State Bank of India (SBI) has once again proved to be an outlier in the crisis-ridden public sector banking space. In the March quarter the bank has done well on almost every key financial parameters. The net profit more than doubled to Rs 2,814.82 crore from Rs 1,263.81 crore a year ago, net interest income rose 17.3 percent to Rs 18,071 crore while total provisions declined 11 percent to Rs 11,740 crore from Rs 13,174 crore in the year-ago period. More importantly, the gross non-performing assets (GNPA) has shown improvement on a quarter on quarter basis.
In the March quarter, the figure fell to 6.90 percent from 7.23 percent in the December quarter and 7.14 percent in the quarter before that. A steady improvement in the NPA figures is commendable at a time when majority of the state-run banks are neck-deep in bad loans. At the end of March, there are currently fourteen state-run banks who have GNPAs above 10 percent. The top NPA-cases in the chart are Indian Overseas Bank (IoB), which has 22.39 percent GNPAs, IDBI bank with 21.25 percent, Central Bank and UCO Bank (both with above 17 percent GNPAs).
In the case of IoB, the bank has posted seven consecutive quarters of loss while IDBI Bank has been posting two successive quarters of loss. As a point of comparison, the accumulated losses of IoB in the seven quarters is at Rs 6,433 crore, not far from its current market capitalisation of Rs 6,800 crore. On account of IDBI Bank’s dangerous levels of NPAs and negative return on assets (RoAs), the Reserve Bank of India, early this month, had initiated a prompt corrective action” (PCA).
Compared with state-run banks, private sector banks have fared better. Except J&K Bank, no other bank has GNPAs in double digits. But that doesn’t mean everything is alright with the private sector banks. ICICI Bank, one of the largest private lenders in the country, has seen its bad loan levels inching up over the last few quarters. At the end of March, its GNPAs stood at 7.89 percent of its loans, compared with 7.2 percent in the December quarter and 6.82 percent in the quarter prior to that. But, except for a few cases, private sector banks are relatively in a better position. An excellent case study for the Modi-government to find out what is wrong with the sarkari banks that private lenders have cracked to their advantage. Right now, the bad loan scenario in the banking sector can be termed nothing short of a crisis situation with at least 10 percent of the total loans given by banks in the stressed category. This is, however, only a conservative estimate that is taken into account.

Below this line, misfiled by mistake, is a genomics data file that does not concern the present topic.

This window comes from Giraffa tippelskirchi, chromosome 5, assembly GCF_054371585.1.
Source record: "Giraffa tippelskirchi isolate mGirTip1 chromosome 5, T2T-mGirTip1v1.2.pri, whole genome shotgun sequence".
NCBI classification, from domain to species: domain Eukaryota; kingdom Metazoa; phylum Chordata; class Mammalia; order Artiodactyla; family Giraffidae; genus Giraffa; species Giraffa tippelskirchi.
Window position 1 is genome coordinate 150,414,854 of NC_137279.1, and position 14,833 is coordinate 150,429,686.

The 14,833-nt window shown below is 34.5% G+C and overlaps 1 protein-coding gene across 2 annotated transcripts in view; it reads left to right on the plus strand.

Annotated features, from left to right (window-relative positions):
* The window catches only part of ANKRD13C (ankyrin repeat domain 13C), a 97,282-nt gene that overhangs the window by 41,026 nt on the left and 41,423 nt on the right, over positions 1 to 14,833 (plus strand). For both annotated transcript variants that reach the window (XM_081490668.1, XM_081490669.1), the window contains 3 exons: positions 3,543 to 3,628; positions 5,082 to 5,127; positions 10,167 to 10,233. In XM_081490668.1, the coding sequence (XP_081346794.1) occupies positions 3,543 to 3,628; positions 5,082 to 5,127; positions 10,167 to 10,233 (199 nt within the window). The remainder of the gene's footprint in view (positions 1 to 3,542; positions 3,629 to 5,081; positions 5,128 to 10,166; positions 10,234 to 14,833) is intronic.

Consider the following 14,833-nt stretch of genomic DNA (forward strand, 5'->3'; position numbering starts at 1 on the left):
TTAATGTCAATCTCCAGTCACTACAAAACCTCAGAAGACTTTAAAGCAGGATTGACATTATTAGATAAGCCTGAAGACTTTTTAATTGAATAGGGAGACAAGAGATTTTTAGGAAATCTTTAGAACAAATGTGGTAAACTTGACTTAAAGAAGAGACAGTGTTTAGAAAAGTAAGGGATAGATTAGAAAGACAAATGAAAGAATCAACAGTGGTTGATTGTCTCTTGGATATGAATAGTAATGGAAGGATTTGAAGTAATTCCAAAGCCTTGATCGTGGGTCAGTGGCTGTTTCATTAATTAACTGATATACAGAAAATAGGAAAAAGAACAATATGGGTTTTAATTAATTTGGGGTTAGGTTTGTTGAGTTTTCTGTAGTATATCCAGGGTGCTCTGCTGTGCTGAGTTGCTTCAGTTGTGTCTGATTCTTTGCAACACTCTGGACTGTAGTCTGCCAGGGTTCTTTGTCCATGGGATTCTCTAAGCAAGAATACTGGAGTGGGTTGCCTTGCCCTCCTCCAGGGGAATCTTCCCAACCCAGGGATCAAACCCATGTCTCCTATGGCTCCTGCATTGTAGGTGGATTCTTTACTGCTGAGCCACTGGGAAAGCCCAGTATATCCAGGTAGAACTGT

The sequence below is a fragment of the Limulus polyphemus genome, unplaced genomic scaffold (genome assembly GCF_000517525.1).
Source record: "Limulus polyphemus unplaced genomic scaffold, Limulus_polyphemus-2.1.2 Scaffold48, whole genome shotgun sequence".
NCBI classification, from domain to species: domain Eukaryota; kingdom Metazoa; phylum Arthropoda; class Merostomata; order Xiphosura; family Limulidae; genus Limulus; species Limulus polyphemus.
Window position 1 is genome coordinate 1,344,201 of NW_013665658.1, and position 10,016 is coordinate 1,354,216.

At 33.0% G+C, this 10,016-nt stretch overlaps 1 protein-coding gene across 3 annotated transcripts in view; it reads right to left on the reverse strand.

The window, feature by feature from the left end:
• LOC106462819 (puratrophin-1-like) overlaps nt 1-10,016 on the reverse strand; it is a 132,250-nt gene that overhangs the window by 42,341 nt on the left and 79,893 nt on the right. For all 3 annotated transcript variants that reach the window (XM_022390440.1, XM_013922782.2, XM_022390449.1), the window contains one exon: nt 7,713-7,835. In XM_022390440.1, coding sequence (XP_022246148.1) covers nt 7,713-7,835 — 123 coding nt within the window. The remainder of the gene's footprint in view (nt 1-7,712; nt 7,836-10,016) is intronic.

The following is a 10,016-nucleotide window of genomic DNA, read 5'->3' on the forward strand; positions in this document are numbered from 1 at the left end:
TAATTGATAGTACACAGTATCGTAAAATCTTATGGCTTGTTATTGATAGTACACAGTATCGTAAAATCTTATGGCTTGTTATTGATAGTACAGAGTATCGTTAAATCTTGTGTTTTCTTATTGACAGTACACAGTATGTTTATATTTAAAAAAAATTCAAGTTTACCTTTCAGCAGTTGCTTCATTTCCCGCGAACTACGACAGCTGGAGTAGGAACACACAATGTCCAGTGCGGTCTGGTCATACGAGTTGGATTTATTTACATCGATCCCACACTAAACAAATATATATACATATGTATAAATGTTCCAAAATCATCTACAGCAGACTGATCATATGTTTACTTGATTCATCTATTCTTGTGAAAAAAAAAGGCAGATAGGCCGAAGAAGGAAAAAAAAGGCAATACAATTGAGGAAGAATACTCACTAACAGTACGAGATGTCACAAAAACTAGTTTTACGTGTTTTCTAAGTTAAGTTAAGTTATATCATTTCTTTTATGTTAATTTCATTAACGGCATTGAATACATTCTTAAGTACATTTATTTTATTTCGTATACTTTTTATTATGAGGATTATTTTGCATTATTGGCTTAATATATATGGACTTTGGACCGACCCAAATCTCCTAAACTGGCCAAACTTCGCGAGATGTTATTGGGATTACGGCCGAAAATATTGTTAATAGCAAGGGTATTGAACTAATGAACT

|PSB’s gross non-performing assets (% of net advances)|
|I O B||22.39||22.42||21.77||20.48||17.40|
|Bank of Maharashtra||16.93||15.08||14.08||12.64||9.34|
|Punjab National Bank||12.53||13.70||13.63||13.75||12.90|
|Bank of Baroda||10.46||11.40||11.35||11.15||9.99|
|Punjab & Sind Bank||10.45||9.40||8.63||7.23||6.48|
|State Bank of India||6.90||7.23||7.14||6.94||6.50|
After making several efforts to crack the NPA problem such as 5:25 scheme, strategic debt restructuring (SDR) and, the scheme for sustainable structuring of stressed asset (S4A), the RBI and the government has now initiated their last ditch efforts. The recent government ordinance to give greater powers to the RBI to directly involve in the NPA battle might not yield great results (read an earlier piece here) since the permanent solution lies in offering the much-needed operational autonomy to the state-run banks by privatising them and also infusing them with private capital available.
This remains a promise so far, though the government kept assuring that it wouldn’t involve itself in the operations of state-run banks. Once the current round of bad loan clean-up is over, these banks will require large amount of capital to fill the fund gap. Since the fundamental reasons that lead to bad loan build-up do not change, after a while, NPAs will yet again start piling up. A fiscally constrained government may not be in a position to keep feeding these banks. It is even more critical now for the Modi-government to give a serious thought to give up control from the public sector banks and let market competition decide the winners and losers.
(Data contribution by Kishor Kadam)